An agenda is a very powerful tool to have set in place when planning any type of meeting. This becomes especially true when the meeting you are planning involves a large group of people, something that is often the case in meetings of trade associations or professional organizations. Without a clear agenda set ahead of time, it can be very easy to get off-track, allow others to hijack the meeting’s purpose, and to waste time. In today’s bus economic climate, none of those things are acceptable or profitable, so it only makes sense to have an agenda laid out beforehand.
1. Plan an Agenda
Planning an agenda can be done by simply creating an outline of topics that need to be discussed. Just as if you were writing a paper in school, list out topics that you want to cover, and then place them in an order that makes sense. You could choose to discuss the most important topics first in order to ensure that they get discussed in case time runs out, or you could get less-important topics out of the way first in order to focus the majority of the meeting on the more important issues. Another good idea is to pass along your agenda outline to relevant parties so that they can review it and add their notes. Many times, it can be easy to miss very important topics when you plan an agenda by yourself.
2. Allow Participation
Another consideration when planning an agenda is the need for participation. In some cases, it may not be prudent to allow meeting attendees to participate in the discussion, but many times, it’s helpful to allow questions and discussion. With this in mind, try to factor in a specific time for questions within your agenda. This time can be slated at the end of each section, or you may choose to have a solely dedicated question time at the end of the meeting. Whatever you choose, try to keep things on schedule so that all pieces of information can be presented efficiently and effectively.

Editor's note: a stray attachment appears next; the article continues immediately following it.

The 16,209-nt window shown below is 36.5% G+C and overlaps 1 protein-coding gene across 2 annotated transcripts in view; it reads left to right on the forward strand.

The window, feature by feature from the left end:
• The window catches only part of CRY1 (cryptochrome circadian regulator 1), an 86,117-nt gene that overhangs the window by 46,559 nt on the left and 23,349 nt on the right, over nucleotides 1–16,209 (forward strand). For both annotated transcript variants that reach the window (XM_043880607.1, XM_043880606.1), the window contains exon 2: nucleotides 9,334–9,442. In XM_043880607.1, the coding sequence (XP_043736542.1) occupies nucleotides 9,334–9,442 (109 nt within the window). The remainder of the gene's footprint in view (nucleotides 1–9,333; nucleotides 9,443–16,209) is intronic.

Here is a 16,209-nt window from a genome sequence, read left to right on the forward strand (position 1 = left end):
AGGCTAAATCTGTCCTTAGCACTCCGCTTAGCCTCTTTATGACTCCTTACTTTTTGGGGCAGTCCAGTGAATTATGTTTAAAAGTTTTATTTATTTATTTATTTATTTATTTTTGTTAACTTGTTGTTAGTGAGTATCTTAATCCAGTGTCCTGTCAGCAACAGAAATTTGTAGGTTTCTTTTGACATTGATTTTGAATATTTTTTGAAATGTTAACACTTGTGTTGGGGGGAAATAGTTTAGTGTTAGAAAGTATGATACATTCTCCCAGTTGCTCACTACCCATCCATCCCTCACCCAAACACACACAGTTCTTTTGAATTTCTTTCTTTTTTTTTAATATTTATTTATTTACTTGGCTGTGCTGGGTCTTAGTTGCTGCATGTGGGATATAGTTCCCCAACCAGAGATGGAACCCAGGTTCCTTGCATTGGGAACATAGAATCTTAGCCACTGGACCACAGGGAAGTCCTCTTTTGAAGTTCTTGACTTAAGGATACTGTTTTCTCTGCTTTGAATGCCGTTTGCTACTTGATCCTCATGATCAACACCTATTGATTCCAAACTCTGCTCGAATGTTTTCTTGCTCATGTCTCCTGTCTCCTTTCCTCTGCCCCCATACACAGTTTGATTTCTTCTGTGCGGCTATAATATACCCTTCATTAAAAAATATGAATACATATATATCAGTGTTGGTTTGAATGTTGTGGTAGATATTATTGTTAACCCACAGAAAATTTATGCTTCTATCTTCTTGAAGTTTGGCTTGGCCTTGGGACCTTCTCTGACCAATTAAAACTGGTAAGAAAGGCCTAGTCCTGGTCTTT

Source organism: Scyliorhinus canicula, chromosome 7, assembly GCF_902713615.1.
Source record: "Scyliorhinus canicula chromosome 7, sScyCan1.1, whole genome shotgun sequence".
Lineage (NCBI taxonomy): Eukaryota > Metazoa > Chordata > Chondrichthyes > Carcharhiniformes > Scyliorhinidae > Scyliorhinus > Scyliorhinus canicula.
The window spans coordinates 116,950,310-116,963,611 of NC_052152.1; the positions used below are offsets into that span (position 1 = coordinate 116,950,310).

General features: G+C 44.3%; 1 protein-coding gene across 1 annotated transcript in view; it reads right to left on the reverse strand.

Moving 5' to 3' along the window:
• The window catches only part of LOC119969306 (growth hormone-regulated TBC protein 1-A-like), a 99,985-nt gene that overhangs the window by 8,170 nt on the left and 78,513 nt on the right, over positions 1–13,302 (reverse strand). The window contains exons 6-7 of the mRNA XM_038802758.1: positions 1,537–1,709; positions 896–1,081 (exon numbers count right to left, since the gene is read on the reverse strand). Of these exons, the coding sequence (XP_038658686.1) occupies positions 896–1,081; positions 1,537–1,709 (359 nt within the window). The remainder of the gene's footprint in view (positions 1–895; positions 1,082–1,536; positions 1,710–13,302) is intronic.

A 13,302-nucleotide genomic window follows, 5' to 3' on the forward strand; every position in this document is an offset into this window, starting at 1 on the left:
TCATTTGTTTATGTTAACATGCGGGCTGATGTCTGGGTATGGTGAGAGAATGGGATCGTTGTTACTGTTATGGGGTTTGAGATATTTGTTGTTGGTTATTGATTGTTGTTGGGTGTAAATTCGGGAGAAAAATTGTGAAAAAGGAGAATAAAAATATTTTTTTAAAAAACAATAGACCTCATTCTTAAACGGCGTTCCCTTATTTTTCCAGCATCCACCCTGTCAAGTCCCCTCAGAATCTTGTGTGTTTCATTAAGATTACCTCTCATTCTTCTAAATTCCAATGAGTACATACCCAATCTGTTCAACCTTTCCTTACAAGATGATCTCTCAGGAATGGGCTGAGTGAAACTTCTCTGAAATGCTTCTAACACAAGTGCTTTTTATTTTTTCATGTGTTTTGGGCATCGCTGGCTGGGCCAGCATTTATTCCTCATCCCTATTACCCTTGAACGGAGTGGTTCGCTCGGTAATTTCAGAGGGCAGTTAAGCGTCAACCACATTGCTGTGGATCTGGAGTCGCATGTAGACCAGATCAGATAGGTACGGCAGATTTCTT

3. Consider a Timed Format
Speaking of scheduling, you may consider including using a timed format for your meeting. This format has each section timed out, and when the time expires, you move on to the next section, even if not all information has been presented or all questions answered. While this may seem counterproductive, for many people, it helps to keep them on track. If you know that you only have 10 minutes to get to the heart of a specific issue, you may be more inclined to stick to the topic, present the issue clearly, and work more efficiently. Once again, however, you’ll need to be disciplined in order to not overrun the time and miss out on presenting information when using this format.
Andrew Rusnak is an author who writes on topics that include business development and professional networking.
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